On the special counsel report, the Maryland Democrat reiterated Democrats’ desire to hear directly from Mueller and Barr and to see the full unredacted report and investigatory materials used to prepare it.

“The American people want accountability. … We have to use all of the weapons we have in our arsenal to address this,” Cummings said.

House Intelligence Chairman Adam B. Schiff noted how the Mueller report showed that the Trump campaign welcomed help from the Russians.

“The Trump talking point that there was no collusion was factually false. … To claim there was no evidence of a conspiracy is also false,” the California Democrat said.

Schiff vowed to bring Mueller, FBI Director Christopher Wray and others in to testify. “We are examining this soberly and through the lens of what is best for the country,” he said.

Foreign Affairs Chairman Eliot L. Engel said his panel would look at the “bizarre relationship” between Trump and Russian President Vladimir Putin since the U.S. leader “seems to have no qualms with improper foreign contact or the fact that he could be manipulated by foreign actors.” 

Engel also reiterated his desire to hold the Russian government accountable through enhanced sanctions and said he’s directed his staff to inform foreign governments that by doing business with Trump hotels, they may be contributing to a violation of the emoluments clause.

The New York Democrat urged the caucus to “be cautious” in regards to impeachment, but the committee leader who spoke after him did not heed the advice — at least when it comes to sharing her personal opinion.

“Everybody knows I’m for impeachment,” House Financial Services Chairwoman Maxine Waters said.

The California Democrat said her panel continues to look into Trump’s finances, particularly his relationship with Deutsche Bank, which she said is being cooperative in the investigation. 

House Ways and Means Chairman Richard E. Neal said his panel is continuing to be “methodical and careful” in pursuing Trump’s tax returns.

Impeachment talk

Waters was the only committee chair to call for impeachment, but some rank-and file members spoke up on the call to express their support for it too. 

“I think we have great evidence that the president has blatantly violated so many laws, it’s just ridiculous. … I think we have enough,” said Florida Rep. Val Demings, who serves on the Judiciary Committee that has sole authority to launch impeachment proceedings.

Another Judiciary member, Rep. Sheila Jackson Lee, said the caucus should proceed with impeachment “in a way that is deliberate and thoughtful.”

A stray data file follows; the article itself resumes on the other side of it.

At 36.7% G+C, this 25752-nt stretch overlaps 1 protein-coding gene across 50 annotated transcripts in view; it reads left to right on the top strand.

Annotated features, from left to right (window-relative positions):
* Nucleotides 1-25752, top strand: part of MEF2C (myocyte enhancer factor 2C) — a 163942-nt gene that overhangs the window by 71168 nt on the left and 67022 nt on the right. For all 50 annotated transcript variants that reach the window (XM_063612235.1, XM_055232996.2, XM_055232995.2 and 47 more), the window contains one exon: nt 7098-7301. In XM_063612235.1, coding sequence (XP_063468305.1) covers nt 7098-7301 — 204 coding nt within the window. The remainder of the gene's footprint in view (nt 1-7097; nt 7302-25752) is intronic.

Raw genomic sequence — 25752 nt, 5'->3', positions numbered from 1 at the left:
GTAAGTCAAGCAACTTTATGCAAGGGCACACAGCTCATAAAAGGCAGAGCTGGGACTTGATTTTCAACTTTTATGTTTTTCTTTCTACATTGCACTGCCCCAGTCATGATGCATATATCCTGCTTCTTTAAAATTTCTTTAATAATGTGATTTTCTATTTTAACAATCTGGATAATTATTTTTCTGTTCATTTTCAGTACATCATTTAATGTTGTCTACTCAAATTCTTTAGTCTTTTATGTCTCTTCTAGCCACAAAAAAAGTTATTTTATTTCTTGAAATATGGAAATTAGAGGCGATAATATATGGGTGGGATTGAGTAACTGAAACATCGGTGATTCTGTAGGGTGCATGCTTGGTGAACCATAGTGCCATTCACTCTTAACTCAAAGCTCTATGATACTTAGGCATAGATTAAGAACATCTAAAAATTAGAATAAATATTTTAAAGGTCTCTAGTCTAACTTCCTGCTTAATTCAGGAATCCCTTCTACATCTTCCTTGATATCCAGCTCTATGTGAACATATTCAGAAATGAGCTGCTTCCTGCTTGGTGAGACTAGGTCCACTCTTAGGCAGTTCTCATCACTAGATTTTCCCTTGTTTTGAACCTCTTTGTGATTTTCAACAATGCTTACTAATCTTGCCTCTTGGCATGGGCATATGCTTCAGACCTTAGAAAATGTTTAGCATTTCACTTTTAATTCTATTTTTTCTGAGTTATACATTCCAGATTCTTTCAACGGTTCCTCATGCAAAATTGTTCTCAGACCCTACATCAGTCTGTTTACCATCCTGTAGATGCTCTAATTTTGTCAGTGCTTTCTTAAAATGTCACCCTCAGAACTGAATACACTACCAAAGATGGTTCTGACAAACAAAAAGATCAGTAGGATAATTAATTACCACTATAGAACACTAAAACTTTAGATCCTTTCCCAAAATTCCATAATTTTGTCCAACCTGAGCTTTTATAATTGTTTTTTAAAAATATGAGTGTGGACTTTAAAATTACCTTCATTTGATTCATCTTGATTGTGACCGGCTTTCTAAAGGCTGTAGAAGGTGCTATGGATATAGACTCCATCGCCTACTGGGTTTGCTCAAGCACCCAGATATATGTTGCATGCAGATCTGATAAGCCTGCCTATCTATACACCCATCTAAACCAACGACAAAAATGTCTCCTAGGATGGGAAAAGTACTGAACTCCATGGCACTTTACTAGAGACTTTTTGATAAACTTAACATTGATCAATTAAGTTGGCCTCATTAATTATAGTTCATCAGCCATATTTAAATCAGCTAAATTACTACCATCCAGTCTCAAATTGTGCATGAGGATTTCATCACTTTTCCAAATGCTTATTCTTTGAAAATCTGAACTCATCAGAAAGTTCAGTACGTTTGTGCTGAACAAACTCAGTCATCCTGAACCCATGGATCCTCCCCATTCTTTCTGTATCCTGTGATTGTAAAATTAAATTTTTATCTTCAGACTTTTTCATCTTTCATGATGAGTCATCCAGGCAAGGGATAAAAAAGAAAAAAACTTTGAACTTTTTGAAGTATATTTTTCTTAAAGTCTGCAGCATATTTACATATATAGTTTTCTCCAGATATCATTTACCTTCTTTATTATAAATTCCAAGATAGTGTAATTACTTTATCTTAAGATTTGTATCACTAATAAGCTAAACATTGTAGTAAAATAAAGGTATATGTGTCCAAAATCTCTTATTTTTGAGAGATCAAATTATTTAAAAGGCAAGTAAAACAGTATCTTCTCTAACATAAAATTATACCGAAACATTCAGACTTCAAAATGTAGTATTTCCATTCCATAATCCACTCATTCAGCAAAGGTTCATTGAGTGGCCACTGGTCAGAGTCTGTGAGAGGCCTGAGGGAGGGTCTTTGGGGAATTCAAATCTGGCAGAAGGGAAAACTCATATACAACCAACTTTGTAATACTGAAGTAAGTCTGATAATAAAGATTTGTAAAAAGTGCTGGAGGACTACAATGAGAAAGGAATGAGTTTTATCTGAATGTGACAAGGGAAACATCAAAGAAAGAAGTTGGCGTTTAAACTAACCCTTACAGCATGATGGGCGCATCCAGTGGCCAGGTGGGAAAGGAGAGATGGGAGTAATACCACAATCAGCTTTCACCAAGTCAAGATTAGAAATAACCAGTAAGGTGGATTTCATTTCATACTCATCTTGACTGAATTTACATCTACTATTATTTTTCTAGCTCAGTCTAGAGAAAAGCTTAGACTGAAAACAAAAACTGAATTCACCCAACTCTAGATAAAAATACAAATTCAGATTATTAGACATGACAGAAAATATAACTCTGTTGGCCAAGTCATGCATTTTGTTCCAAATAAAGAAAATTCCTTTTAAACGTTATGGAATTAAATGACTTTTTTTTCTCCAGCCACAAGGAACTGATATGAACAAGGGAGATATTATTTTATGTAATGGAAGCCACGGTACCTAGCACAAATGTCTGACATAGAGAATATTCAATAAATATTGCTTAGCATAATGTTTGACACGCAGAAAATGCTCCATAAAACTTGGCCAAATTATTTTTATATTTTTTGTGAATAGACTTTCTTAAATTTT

“A good number of our constituents are appalled at these reports,” the Texas Democrat said, cautioning that cannot be the standard or the norm for presidential behavior.

Pennsylvania Rep. Madeleine Dean, another Judiciary member, also seemed to be pushing for action as she described the ten cases of alleged obstruction by Trump that Mueller laid out as “evidence of criminality and wrongdoing that of which we have never seen in my lifetime and possible in American history.”

Rep. Jared Huffman of California said that in light of the new evidence, the caucus ought to talk about the downside of not impeaching. He also proposed that Democrats consider removing the IRS commissioner if he refuses to provide Trump’s tax returns.

Connecticut Rep. Jim Himes, a leader of the centrist New Democrat Coalition, said on Twitter that he argued on the call that Democrats should examine how impeachment proceedings would play in presidential swing states before proceeding down that path. If Trump is not convicted by the Senate, the next mechanism of accountability is the 2020 contest in which Trump plans to run for re-election, he noted.

“Impeachment is by design a political act, not a judicial or legal one,” he said in a Twitter exchange with a Huffington Post reporter. “So public sentiment is as essential (probably more) as any implicit constitutional 'duty'.”

Pelosi, notably, did not rule out impeachment.

“We have to save our democracy. This isn’t about Democrats or Republicans. It’s about saving our democracy,” she said. “If it is what we need to do to honor our responsibility to the Constitution — if that’s the place the facts take us, that’s the place we have to go.”

However, Pelosi also reiterated something she pointed out in her earlier letter.

“We don’t have to go to articles of impeachment to obtain the facts, the presentation of facts,” she said.